Diversifying their artistic vision, progressive dance duo Daft Punk just released their directorial effort Electroma on DVD. And, boy, is it, ummm, arty. It’s a high-concept film that’s mostly an exercise in style. It’s completely devoid of dialogue and features abstract imagery, striking landscapes and robots. Obliquely peppered in are existential themes of loss, futility, the soullessness of modernity and the quest for humanity … I think. OK, all I really know is that they cleverly placed an unexpected image of a vagina in with footage of desert dunes. Sold!
What’s unfortunate about Nashville’s Paper Route (the Social, July 15) is that they have all the tools but they lack taste. They showed the technical sophistication of pros in their live playing and layering but opted to use it all for a kind of melodic melodrama that would let even Coldplay wear the pants. There was a ton to work with – ambient electronics, some nice guitar gauze – yet somehow the net result was utterly unremarkable. They even managed to rob a lap steel of its uniqueness and possibility. Now that takes effort.
The one bright spot was supernova drummer Gavin McDonald, whose attacking style shone with vigor and snap. Packing fury, passion and precision, he’d be a standout drummer even in the loudest or most technical of bands. How he ended up here defies reason. No simpler way to put it: This band is a waste of his time and talent. A passable drummer wouldn’t compromise Paper Route’s aesthetic one bit, but with a more inventive band, McDonald could take flight. You can put Ferrari rims on a Geo but it’s still gonna be a fucking Geo, ya dig?
After our big Best of Orlando party (Club Firestone, July 17), things got off to a slow start in the quest for musical inspiration. Good or bad, I just needed something to perk the antennae. Local band Matador (Back Booth) wasn’t doin’ it for me. The Dave Quattro (Tanqueray’s) made my eyes glaze over. After all, what is there to say about cookie-cutter jazz-funk, really? Nothing. Though it’s worth mentioning that they’re all named Dave, I suppose.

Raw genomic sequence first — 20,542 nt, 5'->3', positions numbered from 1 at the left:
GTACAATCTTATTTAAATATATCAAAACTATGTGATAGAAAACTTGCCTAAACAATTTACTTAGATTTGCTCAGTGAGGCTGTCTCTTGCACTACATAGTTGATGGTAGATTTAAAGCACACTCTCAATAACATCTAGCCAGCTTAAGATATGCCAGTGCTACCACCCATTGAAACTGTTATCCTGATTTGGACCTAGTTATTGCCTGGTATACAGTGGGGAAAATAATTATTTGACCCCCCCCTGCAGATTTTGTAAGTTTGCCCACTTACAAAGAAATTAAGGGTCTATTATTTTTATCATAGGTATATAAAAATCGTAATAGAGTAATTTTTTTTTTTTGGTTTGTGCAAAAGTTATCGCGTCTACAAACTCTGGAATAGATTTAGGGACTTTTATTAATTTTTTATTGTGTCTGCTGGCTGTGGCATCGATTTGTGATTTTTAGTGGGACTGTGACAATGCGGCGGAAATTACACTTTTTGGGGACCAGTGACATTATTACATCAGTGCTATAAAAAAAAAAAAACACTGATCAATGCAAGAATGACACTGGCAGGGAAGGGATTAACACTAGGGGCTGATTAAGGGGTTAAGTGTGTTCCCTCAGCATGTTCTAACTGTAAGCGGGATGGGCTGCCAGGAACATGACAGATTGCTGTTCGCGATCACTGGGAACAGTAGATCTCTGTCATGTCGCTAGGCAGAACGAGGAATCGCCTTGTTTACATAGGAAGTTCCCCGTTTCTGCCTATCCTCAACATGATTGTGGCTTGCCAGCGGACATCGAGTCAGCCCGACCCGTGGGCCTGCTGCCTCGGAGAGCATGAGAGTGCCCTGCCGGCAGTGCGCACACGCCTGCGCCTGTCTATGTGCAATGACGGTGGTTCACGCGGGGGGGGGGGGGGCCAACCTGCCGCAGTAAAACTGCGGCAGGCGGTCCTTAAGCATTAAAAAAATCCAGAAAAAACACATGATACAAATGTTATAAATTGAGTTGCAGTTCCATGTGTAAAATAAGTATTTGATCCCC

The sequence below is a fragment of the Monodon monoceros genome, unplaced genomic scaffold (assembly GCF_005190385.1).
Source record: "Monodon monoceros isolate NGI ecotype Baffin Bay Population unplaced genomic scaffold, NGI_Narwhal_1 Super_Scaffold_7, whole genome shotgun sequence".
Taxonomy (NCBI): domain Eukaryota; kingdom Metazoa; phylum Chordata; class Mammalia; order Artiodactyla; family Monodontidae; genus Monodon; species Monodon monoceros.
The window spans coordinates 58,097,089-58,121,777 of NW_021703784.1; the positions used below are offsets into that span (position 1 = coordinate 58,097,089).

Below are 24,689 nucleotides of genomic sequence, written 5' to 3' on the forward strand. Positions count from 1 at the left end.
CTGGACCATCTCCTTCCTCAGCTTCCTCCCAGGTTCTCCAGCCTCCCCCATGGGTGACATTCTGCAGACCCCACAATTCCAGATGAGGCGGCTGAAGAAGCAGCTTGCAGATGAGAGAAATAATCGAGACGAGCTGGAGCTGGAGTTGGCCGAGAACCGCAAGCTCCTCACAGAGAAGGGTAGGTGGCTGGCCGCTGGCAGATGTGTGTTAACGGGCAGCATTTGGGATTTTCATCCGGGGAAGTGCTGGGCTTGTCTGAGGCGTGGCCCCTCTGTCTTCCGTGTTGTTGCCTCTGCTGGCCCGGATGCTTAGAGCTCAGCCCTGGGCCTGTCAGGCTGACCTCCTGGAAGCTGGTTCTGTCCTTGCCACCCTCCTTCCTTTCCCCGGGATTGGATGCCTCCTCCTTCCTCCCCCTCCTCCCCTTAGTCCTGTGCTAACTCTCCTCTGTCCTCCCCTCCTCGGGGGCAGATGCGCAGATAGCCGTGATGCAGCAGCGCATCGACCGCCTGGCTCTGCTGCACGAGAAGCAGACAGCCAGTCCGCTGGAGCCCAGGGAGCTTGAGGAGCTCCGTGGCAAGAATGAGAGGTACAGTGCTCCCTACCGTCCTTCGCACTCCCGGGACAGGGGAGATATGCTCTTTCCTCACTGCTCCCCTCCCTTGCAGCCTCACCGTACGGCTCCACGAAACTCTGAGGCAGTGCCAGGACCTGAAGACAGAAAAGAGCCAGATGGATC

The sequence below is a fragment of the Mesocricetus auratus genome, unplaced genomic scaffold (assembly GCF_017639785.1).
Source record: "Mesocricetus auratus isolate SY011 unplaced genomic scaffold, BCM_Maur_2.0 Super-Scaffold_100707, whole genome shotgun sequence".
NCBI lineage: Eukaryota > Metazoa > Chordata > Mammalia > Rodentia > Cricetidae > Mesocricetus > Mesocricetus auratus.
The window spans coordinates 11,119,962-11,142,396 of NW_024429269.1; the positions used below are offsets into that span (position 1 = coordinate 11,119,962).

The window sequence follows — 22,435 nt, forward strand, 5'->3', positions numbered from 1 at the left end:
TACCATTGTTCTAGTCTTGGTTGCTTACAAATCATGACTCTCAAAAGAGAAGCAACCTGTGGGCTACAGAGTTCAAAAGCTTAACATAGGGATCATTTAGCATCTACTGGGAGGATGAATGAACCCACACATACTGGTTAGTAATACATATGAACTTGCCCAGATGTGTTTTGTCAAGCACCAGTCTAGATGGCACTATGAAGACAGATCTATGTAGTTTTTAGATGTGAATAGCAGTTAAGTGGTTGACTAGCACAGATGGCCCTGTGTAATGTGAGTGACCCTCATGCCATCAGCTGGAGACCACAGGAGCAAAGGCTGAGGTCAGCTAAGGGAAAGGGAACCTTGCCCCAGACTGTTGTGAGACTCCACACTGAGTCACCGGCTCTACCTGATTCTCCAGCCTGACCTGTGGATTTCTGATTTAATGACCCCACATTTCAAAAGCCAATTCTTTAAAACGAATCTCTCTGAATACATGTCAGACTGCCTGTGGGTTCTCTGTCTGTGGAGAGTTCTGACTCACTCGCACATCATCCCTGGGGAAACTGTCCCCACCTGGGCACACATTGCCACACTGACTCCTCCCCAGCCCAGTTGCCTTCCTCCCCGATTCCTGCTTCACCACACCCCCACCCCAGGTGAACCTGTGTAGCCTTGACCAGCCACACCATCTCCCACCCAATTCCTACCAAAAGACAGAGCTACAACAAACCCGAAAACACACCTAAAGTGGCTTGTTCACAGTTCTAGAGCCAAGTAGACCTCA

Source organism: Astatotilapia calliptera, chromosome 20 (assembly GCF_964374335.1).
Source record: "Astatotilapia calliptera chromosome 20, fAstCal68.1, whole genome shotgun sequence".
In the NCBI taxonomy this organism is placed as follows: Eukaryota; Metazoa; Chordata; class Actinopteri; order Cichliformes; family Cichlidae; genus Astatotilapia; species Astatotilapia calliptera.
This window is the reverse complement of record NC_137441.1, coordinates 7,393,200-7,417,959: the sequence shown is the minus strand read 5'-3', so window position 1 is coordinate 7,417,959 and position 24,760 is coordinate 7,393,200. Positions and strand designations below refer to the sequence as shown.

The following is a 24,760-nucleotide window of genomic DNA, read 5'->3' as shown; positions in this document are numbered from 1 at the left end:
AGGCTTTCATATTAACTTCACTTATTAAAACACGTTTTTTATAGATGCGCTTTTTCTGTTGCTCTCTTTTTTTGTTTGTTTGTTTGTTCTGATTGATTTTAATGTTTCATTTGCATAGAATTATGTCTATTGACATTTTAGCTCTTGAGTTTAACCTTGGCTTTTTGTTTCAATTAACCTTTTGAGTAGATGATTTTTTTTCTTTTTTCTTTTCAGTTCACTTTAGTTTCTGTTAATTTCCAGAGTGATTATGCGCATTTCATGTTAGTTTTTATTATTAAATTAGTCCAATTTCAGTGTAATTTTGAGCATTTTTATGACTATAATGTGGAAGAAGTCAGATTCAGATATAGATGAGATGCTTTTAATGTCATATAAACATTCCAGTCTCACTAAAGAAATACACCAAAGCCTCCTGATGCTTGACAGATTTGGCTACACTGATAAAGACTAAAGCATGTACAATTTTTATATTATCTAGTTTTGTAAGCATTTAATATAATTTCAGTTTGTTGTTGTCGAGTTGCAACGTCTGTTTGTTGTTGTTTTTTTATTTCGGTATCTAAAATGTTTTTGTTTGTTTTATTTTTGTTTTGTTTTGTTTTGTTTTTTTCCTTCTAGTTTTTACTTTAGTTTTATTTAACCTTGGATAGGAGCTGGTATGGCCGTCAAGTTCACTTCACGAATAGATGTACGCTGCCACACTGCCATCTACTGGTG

I finally hit some pay dirt with (hed) p.e. (the Social), but that’s only because they’re just the kind of awful that slaps you out of any stupor. If the congress of rap and metal in one room won’t do it, the rambling of a retard revolutionary (frontman Jahred) is enough to raise ire. All his anti-establishment flapping may have been earnest, but it sure wasn’t intelligent. Then again, you can’t expect to have your political diatribes taken seriously when you’re wearing face paint and a tilted baseball cap. Anybody interested in hearing Insane Clown Posse’s position on domestic policy? Exactly.
The Little Debbies (Peacock Room, July 19) made quite the splashy debut. Comprising ladies from notable local bands like Jeanie and the Tits, Milka and the Black Noise, they’re making a bid to fill the girl-group void left by the disbanding of the Tits. Unfortunately, that’s not gonna happen right away. Stylistically, they threw it all out there, mixing surf, rock, punk and metal willy-nilly. More often than not, that’s a bad idea. In order to distill some sort of vision out of their ball of rock, they seriously need the ears of an editor. They’ve got spirit, but currently they’re sort of formless. It was their first gig out, so due lenience granted. Stay tuned.
This week’s best in show goes to Austin, Texas’ Electric Touch (Back Booth, July 20), who laid down big, Brit-kissed rock & roll that was slinky, tuneful and infectious. Major credit, too, for their showmanship. Never mind that there were only about 20 people in attendance; these guys played like they were rocking an arena. By the set’s halfway point, they had managed to thaw the thick ice of a small, unacquainted audience and had a handful of people dancing.
The Doctor Is Out
There will be no This Little Underground next week because I’m taking a short vacation. Awww, I KNOW! But aside from your boy here, even shitty bands deserve a break too. So all you stinkers out there, breathe easy. Next week, it’s firstname.lastname@example.org